Her efter fortsætter bogen over mange hundrede sider, mens vi møder adskillige unge mennesker, som driver omkring uden mål og med. Måske er det ikke så underligt, da ingen af de voksne omkring dem lader til at være mere fornuftige. Fædre prøver at forme deres sønner som kopier af dem selv (selv om ingen af dem er kommet særlig godt igennem livet), mens de voksne kvinder i bogen er travlt optaget af affærer med mænd af alle slags og i enhver alder. Forbløffende, som de har gang i den i Cornwall.

Romanen hedder sandsynligvis ”En løgner i rødt” fordi offerets mor altid klæder sig i rødt, når hun er på jagt efter mandligt selskab.

I det store og hele er bogen nogenlunde underholdende, hvis man ikke har noget imod, at tingene udvikler sig så langsomt. 568 sider (den engelske udgave) til en historie, som kunne have været langt bedre hvis forfatteren havde forkortet den med et par hundrede sider – for eksempel ved at fjerne et par af de mange sidehistorier. Den har sine gode punkter, men det er svært at undskylde dette gennemsnitlige stykke arbejde skrevet af en forfatter, som kunne have gjort det bedre. Hvis Elizabeth George har nogen rigtige venner, burde de opmuntre hende til at forny sig selv, og lade de forslidte gamle adelsmænd hvile i fred.

6 kommentarer:

Bernadette in Australia sagde ...

you were paying more attention than me Dorte - thanks for the heads-up about why it was called Careless in Red. I totally agree with you about her needing a good, honest friend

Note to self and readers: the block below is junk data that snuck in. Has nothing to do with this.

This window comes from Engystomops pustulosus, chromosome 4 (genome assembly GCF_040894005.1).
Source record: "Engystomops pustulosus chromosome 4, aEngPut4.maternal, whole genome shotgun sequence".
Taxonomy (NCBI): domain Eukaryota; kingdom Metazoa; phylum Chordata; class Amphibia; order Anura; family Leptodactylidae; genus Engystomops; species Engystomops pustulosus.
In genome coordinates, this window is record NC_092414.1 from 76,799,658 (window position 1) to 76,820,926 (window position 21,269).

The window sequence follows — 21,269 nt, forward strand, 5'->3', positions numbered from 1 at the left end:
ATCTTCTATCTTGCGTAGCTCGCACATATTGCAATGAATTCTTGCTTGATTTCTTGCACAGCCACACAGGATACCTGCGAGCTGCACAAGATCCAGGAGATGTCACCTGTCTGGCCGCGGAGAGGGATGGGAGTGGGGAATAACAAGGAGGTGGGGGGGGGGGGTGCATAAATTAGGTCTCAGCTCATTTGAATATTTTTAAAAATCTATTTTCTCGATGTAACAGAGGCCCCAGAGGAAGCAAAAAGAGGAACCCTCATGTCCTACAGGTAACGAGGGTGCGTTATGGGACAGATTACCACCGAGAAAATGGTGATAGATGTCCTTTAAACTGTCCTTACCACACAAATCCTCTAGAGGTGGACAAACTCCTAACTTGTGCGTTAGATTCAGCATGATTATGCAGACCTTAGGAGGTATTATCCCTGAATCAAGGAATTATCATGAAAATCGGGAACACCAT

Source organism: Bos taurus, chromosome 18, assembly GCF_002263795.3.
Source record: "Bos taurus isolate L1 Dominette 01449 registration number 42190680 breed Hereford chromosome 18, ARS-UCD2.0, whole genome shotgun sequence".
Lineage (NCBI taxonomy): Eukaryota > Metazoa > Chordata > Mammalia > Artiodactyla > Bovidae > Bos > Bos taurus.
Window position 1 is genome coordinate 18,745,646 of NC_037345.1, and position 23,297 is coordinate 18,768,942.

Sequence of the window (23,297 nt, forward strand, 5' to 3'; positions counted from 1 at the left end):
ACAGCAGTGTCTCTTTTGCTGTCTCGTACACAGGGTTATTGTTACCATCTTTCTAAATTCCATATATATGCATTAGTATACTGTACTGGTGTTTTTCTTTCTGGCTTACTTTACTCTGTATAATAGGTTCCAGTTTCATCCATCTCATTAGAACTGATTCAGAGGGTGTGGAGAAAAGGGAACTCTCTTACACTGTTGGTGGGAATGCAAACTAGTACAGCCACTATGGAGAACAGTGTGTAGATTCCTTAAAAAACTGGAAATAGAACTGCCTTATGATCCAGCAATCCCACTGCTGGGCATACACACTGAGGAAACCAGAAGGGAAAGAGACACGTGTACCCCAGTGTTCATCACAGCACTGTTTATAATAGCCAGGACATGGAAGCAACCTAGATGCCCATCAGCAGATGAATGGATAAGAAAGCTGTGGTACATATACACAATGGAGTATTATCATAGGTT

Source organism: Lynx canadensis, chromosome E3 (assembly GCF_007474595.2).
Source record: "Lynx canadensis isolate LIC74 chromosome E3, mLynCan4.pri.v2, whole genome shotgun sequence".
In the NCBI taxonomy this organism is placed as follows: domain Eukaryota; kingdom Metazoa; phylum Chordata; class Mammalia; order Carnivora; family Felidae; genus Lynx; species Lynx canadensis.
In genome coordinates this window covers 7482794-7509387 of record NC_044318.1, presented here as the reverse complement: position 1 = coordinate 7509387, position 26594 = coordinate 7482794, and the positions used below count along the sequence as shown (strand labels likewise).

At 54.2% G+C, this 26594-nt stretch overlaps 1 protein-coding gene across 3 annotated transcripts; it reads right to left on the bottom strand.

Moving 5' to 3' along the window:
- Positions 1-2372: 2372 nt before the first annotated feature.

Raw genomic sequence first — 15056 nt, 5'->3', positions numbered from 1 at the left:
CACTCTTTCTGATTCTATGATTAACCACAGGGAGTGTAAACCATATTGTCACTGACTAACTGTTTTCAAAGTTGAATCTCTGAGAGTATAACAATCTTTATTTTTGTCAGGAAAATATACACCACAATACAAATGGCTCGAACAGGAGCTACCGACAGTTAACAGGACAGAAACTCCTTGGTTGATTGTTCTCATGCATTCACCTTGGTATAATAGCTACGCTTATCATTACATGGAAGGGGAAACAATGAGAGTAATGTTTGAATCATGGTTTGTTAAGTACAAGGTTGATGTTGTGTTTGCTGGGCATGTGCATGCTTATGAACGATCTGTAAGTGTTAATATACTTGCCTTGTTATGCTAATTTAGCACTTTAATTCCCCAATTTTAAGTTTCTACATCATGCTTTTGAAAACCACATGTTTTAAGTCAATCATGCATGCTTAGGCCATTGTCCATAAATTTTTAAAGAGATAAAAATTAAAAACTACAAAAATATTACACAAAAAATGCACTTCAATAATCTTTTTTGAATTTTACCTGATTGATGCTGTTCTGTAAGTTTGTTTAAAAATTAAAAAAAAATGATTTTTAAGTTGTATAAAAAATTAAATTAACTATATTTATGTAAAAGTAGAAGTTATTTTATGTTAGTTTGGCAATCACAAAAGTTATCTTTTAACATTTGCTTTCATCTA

lilly sagde ...

I haven't read this one yet but all the Lynley books I did read I enjoyed tremendously. George is one of my favorite British detective mystery writers.

Dorte H sagde ...

Bernadette: with regard to the title I noticed that you and Maxine discussed it so I thought about it while reading (you know my methods, Sherlock)

Lilly: I have enjoyed her for ages, but I think it is time for her to renew herself. And in Careless in Red she focuses too much on too many side stories in my opinion. But some readers have enjoyed it a lot, e.g. Kerrie whose review I link to.

Beth F sagde ...

I haven't read any of these books yet! I have watched the BBC productions.

Dorte H sagde ...

Beth, the TV series is quite different from the books. Not the plots as such, but Inspector Lynley. The nobility aspect has been downtoned a lot by BBC - which is a very sensible idea if I may say so. I think you might enjoy the first many novels written by her, however. They are not at all bad.

Jane sagde ...

I bought this book for a very long day of transportation from Alabama to Silkeborg but did not finish it - it is indeed way to long! I totally agree with your review. I still have about a 100 pages to go and I keep reading because I want to know who did it. But this book seems very uneven to me. I should have read your review before I got started on this monster :-)
BTW Dorte, what can you recommend for me to read next? My best crime fiction of the year has been Johan Theorin, and I have enjoyed Mankell (some of his books) and Nesser recently. I would like to try something new, perhaps non-Scandinavian and non-British?